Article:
Before the experiments commenced, there were suggestions that they would affect productivity and that workers would actually be doing more than their set hours in order to complete tasks. The analysis of the results did not support this; in fact, they showed no loss in productivity or in the quality of the service from the people involved. In many cases, it was found that work performance improved, due, the workers said, to lower stress levels, more incentive to get the work done and being generally happier and healthier in the workplace, to a large extent because they had more time for leisure and social activities.

So, how was this cut in work hours achieved? It seems the answer lies in spending less time in meetings, improving the way different sections talk to each other and by workers re-organizing their schedules.

Iceland’s experiments have drawn attention from other countries around the world. Just a couple of months ago, in May of this year, the government of Spain voted to implement a plan to try a four-day week. The project is set to last for three years, and the government has pledged 50 million Euros to support businesses that agree to take part.

At the same time, across the other side of the world, New Zealand’s Prime Minister has suggested that lowering the number of working days could help the country’s economy to recover from the effects of the global pandemic. One New Zealand firm, based in Auckland, the city with the biggest urban population in the country, has already tried the system. They have said they were so pleased with the result that they are making the four-day week permanent. Several other companies are now set to follow their example.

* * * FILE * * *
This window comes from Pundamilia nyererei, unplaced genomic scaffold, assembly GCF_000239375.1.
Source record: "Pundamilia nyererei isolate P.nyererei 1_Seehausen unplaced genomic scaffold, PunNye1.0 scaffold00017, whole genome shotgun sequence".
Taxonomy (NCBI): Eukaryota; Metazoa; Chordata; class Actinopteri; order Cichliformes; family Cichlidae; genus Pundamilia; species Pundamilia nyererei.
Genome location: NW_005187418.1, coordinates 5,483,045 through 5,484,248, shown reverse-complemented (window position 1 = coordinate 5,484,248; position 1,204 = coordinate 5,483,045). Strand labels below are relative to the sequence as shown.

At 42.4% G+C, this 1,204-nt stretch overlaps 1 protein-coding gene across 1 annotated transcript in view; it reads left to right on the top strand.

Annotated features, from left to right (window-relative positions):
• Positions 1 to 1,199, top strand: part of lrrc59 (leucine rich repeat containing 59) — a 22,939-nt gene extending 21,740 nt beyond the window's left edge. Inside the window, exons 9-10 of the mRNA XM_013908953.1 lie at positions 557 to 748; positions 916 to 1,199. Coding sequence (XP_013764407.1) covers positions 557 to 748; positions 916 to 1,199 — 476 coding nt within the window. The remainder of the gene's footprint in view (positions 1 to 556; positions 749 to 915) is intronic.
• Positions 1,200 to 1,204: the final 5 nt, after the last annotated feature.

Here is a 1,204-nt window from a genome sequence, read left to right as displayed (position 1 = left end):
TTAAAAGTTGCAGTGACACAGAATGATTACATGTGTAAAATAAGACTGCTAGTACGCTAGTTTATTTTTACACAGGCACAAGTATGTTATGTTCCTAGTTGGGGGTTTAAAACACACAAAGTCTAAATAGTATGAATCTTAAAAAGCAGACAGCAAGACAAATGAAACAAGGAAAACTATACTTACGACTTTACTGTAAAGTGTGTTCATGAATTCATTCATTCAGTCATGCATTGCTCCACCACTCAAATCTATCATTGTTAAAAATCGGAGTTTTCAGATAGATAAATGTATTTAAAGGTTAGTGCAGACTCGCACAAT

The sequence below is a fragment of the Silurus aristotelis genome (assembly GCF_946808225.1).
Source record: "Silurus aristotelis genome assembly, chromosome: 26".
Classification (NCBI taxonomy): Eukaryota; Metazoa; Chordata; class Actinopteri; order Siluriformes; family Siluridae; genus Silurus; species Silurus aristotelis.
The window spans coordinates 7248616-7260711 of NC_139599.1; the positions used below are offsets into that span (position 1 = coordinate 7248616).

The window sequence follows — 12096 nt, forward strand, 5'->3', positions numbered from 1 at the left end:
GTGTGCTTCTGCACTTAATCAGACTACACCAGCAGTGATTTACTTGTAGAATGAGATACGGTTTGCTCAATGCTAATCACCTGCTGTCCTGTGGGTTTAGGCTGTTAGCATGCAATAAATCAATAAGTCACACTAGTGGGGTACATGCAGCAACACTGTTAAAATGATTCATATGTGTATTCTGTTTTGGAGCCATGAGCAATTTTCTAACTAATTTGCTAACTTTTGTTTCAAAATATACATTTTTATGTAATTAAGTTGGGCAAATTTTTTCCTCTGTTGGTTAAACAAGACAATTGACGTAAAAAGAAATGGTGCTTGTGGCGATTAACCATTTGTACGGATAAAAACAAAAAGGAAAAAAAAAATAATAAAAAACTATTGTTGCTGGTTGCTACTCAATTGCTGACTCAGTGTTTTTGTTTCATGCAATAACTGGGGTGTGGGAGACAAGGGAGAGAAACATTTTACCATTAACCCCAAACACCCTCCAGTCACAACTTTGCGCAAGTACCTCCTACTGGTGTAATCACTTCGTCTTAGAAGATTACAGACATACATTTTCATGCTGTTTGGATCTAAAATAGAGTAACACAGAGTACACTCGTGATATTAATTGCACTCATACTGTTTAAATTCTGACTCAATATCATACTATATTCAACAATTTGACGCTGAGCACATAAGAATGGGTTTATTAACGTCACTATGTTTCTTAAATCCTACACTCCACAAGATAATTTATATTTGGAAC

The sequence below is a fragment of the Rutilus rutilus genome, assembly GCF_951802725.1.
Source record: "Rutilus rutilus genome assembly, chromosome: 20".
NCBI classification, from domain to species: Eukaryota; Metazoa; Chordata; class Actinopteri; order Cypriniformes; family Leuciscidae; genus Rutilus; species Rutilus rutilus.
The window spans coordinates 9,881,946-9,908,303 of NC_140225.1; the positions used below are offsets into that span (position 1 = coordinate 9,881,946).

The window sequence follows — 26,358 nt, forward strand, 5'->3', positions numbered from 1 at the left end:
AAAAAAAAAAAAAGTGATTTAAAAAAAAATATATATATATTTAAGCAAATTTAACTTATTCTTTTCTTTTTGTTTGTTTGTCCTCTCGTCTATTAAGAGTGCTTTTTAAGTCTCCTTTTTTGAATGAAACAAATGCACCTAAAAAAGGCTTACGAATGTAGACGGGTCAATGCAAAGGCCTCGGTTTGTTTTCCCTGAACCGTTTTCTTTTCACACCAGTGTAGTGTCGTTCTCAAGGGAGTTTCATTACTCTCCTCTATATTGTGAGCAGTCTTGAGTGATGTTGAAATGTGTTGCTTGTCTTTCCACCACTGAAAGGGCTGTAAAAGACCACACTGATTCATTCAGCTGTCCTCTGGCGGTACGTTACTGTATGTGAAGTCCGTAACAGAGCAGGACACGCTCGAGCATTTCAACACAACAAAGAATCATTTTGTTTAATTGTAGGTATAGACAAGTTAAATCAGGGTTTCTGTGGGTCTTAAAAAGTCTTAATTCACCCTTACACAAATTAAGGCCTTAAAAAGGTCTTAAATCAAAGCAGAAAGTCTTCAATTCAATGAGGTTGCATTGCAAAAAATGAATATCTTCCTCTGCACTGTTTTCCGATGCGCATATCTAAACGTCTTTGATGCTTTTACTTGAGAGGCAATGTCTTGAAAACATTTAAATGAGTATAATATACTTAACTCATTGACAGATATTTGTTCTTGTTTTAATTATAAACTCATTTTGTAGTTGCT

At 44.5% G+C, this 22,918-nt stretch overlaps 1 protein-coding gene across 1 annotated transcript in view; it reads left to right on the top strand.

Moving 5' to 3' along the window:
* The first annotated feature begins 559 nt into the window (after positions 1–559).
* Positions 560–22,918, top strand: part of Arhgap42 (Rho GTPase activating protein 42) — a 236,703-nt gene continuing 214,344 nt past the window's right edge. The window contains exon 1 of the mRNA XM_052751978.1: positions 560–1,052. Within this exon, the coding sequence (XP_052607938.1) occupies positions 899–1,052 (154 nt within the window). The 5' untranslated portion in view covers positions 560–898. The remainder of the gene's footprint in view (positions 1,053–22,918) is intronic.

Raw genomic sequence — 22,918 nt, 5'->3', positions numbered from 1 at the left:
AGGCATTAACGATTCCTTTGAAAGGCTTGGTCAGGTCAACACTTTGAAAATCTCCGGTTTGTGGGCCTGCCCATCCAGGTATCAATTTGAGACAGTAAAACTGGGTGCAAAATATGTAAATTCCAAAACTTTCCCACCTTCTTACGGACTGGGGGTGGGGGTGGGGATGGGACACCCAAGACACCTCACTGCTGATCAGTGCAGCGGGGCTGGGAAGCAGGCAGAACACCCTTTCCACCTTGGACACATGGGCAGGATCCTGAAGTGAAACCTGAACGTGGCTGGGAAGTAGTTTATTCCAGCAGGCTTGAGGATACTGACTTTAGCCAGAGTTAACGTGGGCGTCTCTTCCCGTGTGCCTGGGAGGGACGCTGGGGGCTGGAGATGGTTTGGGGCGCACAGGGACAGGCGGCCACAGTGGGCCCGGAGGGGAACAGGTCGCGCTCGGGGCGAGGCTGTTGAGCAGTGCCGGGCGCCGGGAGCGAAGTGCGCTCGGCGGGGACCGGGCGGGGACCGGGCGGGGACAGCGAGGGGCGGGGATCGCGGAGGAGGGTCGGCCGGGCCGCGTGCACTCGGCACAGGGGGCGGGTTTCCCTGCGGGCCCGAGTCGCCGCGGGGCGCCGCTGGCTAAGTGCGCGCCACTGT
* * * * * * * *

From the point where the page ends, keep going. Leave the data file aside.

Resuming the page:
In 2019, Microsoft gave its staff every Friday off. They reported that this resulted in a 40% increase in productivity and a saving of 23% in electricity but they have not, as yet, said whether they intend to make the policy permanent in any of their locations. Meanwhile, in Britain, BT, the national telephone company, allowed 5000 call center staff to work four day weeks for a period of six months in 2019. The results, they said, were that the number of calls made went up and so did the sales and customer satisfaction index.

The results of the various experiments tend to show productivity is not affected by people working fewer hours and may, in fact, be increased due to happier, healthier employees. There can be savings made in some cases by only opening facilities for four days, and there are environmental advantages due to fewer people traveling to work and buildings not requiring heating or air-conditioning.

As a result of Iceland’s experiments, it was announced in June of this year that 86% of the country’s workers are now on a four-day week or have contracts allowing them to work that way. As far as I know, there are no plans to implement similar experiments here, in West Virginia, but, if anyone cares to consider it, they can count on my support.

Derek Coleman is a part-time writer who is a native of England and who now lives in Hurricane, W.Va. He can be reached at